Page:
The Eulogy of
by Marilyn Price
We are all gathered
here today to honor the memory of Arlene - my best friend - and the best friend
of so many others here today. Rather than mourn, let's celebrate her life -
Arlene would have wanted it that way. Arlene is the most beautiful person I
have ever known - both inside and out. When I think of Arlene I think of sunshine.
Arlene was always
smiling - always looking to see the best in everyone and everything. She left
a mark on every life she touched, and although she is not here physically, her
spirit and lust for life lives on in all of you who knew her, and especially
those who were lucky enough - as I was - to be loved by Arlene.
I spent many hours
struggling to find the words to say today - A task made more difficult without
the aid of my trusted (and only) editor - Arlene.
I can remember
the day that I first met Arlene - in September, 1970 - the beginning of our
freshman year at Cornell. We bonded immediately and roomed together sophomore
year. We had fun - memories such as driving back to Ithaca from Syracuse after
picking up Kenny (who had flown in from boot camp in Mo. sporting a crew cut)
as they made out in the backseat; the arduous task of keeping track of cousin
Ava during her weekend visit; our midnight trips to Collegetown for snacks dressed
in our nightgowns covered by raincoats; frat parties, and especially how very
slow Arlene ate (and how we picked straws to determine who would stay with Arlene
while she finished her dinner). When I think of Cornell, it is the years spent
with Arlene - with her shag haircut, hiphugger bellbottom jeans and leotards
- which are my fondest memories.
During our 31 years
of friendship we never had a disagreement. I would love to take credit for this
great accomplishment, but the credit is definitely Arlene's. She was just so
incredibly understanding and loving. How many people could laugh and be accepting
of my sole decision to rearrange the furniture in our dorm room. Knowing that
someone as special as Arlene could love me so much, made be feel special. Although
Arlene left Cornell after our sophomore year to marry Kenny, our relationship
was cemented - sisters for life.
Arlene was the
first of my friends to be married. She was so radiant and happy on that day
in January, 1973 when she married Kenny at the Sephardic Temple in Cedarhurst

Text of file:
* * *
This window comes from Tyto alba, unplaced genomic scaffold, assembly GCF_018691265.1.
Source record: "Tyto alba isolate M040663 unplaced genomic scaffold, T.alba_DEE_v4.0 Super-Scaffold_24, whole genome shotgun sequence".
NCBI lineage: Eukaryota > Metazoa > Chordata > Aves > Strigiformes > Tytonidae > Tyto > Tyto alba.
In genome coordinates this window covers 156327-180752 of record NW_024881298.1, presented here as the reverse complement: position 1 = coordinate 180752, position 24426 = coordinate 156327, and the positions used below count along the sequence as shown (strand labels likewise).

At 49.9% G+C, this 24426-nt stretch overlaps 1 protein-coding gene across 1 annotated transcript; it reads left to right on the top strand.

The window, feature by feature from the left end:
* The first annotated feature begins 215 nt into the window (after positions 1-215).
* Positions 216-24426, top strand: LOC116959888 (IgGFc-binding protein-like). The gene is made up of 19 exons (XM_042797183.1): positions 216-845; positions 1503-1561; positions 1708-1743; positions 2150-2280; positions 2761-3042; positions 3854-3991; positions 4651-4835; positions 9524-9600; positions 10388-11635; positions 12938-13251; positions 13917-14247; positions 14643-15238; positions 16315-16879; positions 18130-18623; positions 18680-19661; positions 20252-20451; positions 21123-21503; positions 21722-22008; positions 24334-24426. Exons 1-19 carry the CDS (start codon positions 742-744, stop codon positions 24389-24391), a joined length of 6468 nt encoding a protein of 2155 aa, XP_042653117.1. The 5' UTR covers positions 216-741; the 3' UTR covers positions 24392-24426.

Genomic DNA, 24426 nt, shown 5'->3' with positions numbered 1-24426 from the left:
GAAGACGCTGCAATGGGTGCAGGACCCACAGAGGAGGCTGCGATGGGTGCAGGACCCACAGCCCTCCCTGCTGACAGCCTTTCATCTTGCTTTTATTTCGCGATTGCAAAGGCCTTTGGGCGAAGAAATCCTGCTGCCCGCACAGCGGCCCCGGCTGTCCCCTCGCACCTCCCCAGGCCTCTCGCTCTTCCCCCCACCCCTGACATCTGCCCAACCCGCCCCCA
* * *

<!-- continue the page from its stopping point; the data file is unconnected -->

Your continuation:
- a day fresh in my mind after viewing the wedding film last week in their home.
Arlene and Kenny's wedding was so beautiful, that when I married Michael two
years later, it was at the Sephardic Temple with the same florist - with Arlene
as our matron of honor.
I remember Arlene
and Kenny's first home - an apartment on Yellowstone Boulevard in Forest Hills.
I was honored that she hung a painting I had made for them in that apartment,
and privileged to be one of the few to be allowed into their bedroom - which
was always a mess!
We had our first
babies - Wayne and Dayna - together - the first of our friends to embark on
motherhood. In those days we were inseperable. We were stay at home moms - spending
many hours at our kitchen tables, in our basements and in our backyards. We
shared friends. We had weekend barbecues. We took the kids to the Bronx zoo.
We had lots of fun.
Arlene had the
best taste - I copied her kitchen wallpaper; hired her decorator, and could
always count on Arlene to give my sons their best outfits as birthday gifts
- she always loved shopping for my boys as she only had girls. And I loved shopping
for her girls.
When I needed help
planning a 40th b-day party for Michael on a small budget - Arlene offered me
her home, found a terrific, inexpensive take-out caterer and helped me host
a beautiful party.
Michael and I have
always considered Kenny and Arlene family and they are godmother and godfather
to our son Jordan. Through the years we shared many typical "family"
holidays. One of those holidays was Passover not too long ago. Our family Passover
dinner was canceled right before Passover, and even though I knew Arlene had
a "full house", Arlene was thrilled when I told her that we were coming
to her seder. I offered to help arrange the tables and chairs so everyone would